Free Access and Sexual Materials in Libraries

Assignment 5, by Zach Tomaszewski

for LIS 693, Summer 2001, taught by Dr. Rebecca Knuth

Libraries, Erotica, Pornography

During this century, the topic of sex and sexuality has gradually grown less taboo. During the same time, the view of a librarian's role has moved from one of custodianship to one of access provider. Yet even today, as the need for sexual information continues to grow, obstacles exist in providing access, from librarians' personal preferences to community pressures.

Many of these access problems are shared by all materials, such as how to classify them and how to inform patrons that they are available at all. Some aids include more informative and extensive bibliographic records, bibliographies, flyers, pathfinders, etc. Also there is a tradeoff between free access and preserving the materials from vandalism and theft.

It seems that sexuality is as much a part of life, and so a part of librarianship, as other areas of human inquiry. There are numerous arguments against including sexual materials, but many begin with the assumption that materials on sex are ugly, disgusting, or inappropriate. As with all topics, libraries must strive for balance, inclusion, and freedom of access to sexual materials.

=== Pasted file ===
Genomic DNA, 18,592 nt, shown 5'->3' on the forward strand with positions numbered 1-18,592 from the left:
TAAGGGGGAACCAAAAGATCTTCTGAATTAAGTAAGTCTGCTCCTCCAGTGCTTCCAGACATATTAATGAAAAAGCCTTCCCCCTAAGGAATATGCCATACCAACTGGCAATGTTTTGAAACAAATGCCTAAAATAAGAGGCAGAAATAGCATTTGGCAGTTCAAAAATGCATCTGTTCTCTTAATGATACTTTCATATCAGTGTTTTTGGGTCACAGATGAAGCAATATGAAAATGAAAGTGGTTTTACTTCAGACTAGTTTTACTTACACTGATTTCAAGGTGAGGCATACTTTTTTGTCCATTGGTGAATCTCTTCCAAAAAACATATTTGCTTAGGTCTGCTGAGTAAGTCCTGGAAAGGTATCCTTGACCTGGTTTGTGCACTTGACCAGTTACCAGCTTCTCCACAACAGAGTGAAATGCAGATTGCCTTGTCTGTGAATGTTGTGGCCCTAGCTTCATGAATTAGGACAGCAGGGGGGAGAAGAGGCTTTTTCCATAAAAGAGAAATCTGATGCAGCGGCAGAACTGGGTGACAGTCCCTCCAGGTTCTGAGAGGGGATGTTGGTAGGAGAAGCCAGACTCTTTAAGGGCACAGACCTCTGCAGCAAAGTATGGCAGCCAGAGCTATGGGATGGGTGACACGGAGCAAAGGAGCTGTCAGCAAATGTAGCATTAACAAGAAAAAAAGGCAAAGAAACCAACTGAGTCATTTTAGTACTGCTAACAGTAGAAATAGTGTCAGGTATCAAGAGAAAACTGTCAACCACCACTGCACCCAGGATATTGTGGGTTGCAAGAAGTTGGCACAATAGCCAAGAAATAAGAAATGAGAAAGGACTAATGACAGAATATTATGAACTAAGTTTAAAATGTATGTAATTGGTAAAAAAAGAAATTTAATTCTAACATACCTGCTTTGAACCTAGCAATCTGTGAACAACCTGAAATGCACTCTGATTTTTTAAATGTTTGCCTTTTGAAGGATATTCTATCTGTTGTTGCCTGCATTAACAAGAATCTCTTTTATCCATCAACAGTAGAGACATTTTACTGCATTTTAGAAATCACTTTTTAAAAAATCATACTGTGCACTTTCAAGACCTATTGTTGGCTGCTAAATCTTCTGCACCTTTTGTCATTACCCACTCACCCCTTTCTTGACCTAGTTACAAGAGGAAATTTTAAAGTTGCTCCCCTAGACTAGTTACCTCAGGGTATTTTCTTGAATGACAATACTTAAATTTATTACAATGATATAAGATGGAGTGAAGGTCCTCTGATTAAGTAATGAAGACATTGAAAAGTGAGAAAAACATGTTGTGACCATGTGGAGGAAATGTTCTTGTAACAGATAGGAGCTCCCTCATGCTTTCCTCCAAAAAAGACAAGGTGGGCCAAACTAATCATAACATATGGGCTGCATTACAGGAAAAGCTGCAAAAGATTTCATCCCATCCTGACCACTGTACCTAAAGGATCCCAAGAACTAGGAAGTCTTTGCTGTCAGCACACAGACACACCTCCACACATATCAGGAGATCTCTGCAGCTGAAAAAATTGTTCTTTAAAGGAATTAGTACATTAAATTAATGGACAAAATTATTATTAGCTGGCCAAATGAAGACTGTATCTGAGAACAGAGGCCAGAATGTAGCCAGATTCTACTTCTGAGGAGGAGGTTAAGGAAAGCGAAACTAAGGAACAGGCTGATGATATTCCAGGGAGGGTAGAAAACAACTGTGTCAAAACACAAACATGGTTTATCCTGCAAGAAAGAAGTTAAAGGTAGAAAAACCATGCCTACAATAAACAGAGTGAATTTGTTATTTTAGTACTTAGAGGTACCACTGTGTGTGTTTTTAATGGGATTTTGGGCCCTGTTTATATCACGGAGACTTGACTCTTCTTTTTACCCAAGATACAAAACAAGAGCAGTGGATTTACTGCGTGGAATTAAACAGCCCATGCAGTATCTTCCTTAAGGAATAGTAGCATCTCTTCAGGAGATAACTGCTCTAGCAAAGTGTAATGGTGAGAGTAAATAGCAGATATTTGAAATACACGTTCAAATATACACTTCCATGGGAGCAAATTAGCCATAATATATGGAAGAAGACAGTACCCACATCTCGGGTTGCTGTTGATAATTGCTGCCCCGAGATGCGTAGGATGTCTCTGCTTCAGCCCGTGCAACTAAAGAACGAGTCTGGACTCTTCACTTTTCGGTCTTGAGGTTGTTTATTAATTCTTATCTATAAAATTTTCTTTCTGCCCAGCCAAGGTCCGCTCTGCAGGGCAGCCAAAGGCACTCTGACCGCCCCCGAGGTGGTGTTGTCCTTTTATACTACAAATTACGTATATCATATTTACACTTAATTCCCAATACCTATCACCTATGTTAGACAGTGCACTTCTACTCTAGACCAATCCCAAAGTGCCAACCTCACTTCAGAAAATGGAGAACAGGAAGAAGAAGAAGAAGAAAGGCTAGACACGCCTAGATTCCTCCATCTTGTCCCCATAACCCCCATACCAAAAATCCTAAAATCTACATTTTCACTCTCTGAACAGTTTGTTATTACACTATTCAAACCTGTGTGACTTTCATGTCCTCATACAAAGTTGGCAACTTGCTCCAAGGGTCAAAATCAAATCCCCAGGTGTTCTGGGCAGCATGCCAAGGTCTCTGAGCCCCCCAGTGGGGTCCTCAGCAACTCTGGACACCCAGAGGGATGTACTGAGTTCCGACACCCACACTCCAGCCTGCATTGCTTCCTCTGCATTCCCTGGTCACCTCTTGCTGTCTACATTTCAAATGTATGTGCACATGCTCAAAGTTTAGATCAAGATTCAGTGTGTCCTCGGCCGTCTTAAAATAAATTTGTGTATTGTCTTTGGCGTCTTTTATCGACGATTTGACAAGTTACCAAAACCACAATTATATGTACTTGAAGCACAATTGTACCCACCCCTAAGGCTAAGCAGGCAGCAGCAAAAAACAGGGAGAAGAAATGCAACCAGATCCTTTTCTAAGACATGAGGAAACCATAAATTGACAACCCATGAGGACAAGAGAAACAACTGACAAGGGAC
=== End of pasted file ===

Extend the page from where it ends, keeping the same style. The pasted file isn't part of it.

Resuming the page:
ALA Interpretations of the Library Bill of Rights

2.3  Access to materials and services should not to be restricted on the basis of gender or sexual orientation.

2.5  Libraries should maintain a written selection policy; materials in the collection that meet this policy should not be removed for other reasons.

2.6  Collection development should be inclusive, rather than exclusive, and should try to meet the needs of the community while tolerating all views.

2.10  Expurgation or "editing" is censorship since it restricts access and affects the full idea of a work.

2.14  Access to materials should not be restricted--physically or psychologically--except in a strong need for physical preservation.

2.15  Rating or labeling systems as a way to distinguish "objectionable" materials should not be used. (This does not apply to directional guides and access aides.)